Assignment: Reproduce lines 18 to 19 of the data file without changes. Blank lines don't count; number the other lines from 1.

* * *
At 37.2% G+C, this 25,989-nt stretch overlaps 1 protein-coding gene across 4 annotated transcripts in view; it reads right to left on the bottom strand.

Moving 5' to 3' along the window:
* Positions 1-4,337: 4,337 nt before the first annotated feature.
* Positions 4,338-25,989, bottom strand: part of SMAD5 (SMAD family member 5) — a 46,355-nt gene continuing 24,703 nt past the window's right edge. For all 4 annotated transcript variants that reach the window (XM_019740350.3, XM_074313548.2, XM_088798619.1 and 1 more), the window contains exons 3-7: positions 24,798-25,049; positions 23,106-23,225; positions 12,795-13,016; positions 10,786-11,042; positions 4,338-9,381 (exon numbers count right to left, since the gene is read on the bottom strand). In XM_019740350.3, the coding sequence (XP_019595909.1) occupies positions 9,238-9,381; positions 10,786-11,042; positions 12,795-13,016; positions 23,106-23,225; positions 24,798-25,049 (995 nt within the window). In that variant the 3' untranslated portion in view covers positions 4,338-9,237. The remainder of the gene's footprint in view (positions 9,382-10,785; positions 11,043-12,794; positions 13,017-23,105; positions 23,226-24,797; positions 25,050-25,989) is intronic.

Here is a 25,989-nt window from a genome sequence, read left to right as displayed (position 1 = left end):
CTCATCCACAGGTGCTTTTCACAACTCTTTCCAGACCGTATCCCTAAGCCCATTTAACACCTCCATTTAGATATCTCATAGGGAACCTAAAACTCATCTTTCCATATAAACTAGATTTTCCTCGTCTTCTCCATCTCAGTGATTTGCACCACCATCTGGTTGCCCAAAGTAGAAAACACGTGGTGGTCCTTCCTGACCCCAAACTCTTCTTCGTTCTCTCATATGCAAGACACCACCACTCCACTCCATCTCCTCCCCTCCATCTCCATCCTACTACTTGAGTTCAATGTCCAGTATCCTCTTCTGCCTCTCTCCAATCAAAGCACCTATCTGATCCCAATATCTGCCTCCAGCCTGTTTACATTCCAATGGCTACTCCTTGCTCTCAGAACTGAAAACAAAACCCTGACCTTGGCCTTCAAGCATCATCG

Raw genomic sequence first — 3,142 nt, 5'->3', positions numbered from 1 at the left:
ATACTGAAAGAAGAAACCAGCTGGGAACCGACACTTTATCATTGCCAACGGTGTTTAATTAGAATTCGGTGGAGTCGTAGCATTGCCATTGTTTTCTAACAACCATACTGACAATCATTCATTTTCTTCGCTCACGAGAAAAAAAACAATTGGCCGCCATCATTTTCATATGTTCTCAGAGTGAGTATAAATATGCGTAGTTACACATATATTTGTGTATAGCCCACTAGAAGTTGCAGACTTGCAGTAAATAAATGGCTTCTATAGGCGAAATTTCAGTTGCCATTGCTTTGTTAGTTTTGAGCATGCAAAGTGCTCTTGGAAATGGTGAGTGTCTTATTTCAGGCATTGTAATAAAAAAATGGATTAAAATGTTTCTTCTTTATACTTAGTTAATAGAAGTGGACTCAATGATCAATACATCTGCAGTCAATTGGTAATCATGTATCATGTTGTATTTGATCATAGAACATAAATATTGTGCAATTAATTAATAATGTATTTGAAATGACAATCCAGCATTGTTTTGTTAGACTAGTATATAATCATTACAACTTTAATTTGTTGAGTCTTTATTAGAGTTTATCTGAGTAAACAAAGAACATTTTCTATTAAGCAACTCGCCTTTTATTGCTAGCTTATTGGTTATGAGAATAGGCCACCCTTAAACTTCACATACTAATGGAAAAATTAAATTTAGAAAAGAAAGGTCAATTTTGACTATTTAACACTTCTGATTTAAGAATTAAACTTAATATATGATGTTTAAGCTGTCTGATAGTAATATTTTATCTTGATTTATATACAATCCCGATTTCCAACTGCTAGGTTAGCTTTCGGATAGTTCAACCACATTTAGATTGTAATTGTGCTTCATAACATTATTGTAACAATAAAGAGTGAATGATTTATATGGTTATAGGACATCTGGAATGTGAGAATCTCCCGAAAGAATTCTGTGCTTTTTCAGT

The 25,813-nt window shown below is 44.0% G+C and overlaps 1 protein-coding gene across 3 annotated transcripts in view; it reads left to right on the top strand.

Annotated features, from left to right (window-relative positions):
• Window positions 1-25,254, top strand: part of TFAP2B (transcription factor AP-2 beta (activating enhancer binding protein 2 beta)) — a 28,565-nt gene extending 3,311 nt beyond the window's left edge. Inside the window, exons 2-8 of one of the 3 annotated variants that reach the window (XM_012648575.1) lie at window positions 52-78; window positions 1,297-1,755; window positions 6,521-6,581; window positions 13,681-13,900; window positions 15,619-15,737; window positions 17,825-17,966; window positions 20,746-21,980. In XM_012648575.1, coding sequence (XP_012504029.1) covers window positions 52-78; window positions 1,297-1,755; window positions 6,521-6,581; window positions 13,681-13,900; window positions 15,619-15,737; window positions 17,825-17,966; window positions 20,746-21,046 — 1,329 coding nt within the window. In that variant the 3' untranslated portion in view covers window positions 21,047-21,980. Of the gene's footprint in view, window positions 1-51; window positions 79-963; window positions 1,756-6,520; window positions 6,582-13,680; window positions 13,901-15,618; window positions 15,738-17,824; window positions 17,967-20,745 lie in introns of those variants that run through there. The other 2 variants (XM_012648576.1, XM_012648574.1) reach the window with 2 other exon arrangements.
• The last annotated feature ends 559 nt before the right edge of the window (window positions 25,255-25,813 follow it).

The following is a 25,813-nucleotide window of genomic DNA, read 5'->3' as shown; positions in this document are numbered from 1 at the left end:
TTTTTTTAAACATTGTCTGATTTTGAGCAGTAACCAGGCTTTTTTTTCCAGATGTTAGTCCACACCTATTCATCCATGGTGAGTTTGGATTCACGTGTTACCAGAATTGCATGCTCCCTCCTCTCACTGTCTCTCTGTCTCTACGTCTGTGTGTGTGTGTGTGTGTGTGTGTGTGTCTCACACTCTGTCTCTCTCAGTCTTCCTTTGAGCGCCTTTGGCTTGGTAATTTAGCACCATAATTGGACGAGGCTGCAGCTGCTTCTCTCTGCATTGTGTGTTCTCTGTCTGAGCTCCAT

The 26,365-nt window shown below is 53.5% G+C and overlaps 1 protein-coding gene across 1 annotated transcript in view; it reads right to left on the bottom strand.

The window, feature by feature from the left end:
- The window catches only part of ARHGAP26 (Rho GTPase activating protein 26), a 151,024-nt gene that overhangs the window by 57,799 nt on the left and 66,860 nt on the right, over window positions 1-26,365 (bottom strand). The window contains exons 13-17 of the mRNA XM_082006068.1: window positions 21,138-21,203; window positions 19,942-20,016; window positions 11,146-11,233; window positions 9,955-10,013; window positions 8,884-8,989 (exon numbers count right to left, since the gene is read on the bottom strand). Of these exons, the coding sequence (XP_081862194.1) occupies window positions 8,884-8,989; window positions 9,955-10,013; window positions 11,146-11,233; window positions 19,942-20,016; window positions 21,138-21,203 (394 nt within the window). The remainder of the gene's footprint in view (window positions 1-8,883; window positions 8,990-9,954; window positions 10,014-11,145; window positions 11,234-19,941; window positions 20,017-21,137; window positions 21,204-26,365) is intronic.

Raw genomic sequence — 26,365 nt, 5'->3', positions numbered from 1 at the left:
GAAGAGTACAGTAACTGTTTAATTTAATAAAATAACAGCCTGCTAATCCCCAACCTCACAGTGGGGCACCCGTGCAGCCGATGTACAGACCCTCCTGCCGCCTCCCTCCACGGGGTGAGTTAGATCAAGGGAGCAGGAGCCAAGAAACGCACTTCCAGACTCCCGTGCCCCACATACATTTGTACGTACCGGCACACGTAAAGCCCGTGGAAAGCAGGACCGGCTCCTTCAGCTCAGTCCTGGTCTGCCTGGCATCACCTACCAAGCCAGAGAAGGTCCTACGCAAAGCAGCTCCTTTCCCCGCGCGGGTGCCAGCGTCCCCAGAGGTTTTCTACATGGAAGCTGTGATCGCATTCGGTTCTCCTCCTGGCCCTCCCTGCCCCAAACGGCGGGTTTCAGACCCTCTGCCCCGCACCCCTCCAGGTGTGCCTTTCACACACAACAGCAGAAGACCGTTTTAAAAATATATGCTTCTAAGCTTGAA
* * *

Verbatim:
Raw genomic sequence — 26,365 nt, 5'->3', positions numbered from 1 at the left:
GAAGAGTACAGTAACTGTTTAATTTAATAAAATAACAGCCTGCTAATCCCCAACCTCACAGTGGGGCACCCGTGCAGCCGATGTACAGACCCTCCTGCCGCCTCCCTCCACGGGGTGAGTTAGATCAAGGGAGCAGGAGCCAAGAAACGCACTTCCAGACTCCCGTGCCCCACATACATTTGTACGTACCGGCACACGTAAAGCCCGTGGAAAGCAGGACCGGCTCCTTCAGCTCAGTCCTGGTCTGCCTGGCATCACCTACCAAGCCAGAGAAGGTCCTACGCAAAGCAGCTCCTTTCCCCGCGCGGGTGCCAGCGTCCCCAGAGGTTTTCTACATGGAAGCTGTGATCGCATTCGGTTCTCCTCCTGGCCCTCCCTGCCCCAAACGGCGGGTTTCAGACCCTCTGCCCCGCACCCCTCCAGGTGTGCCTTTCACACACAACAGCAGAAGACCGTTTTAAAAATATATGCTTCTAAGCTTGAA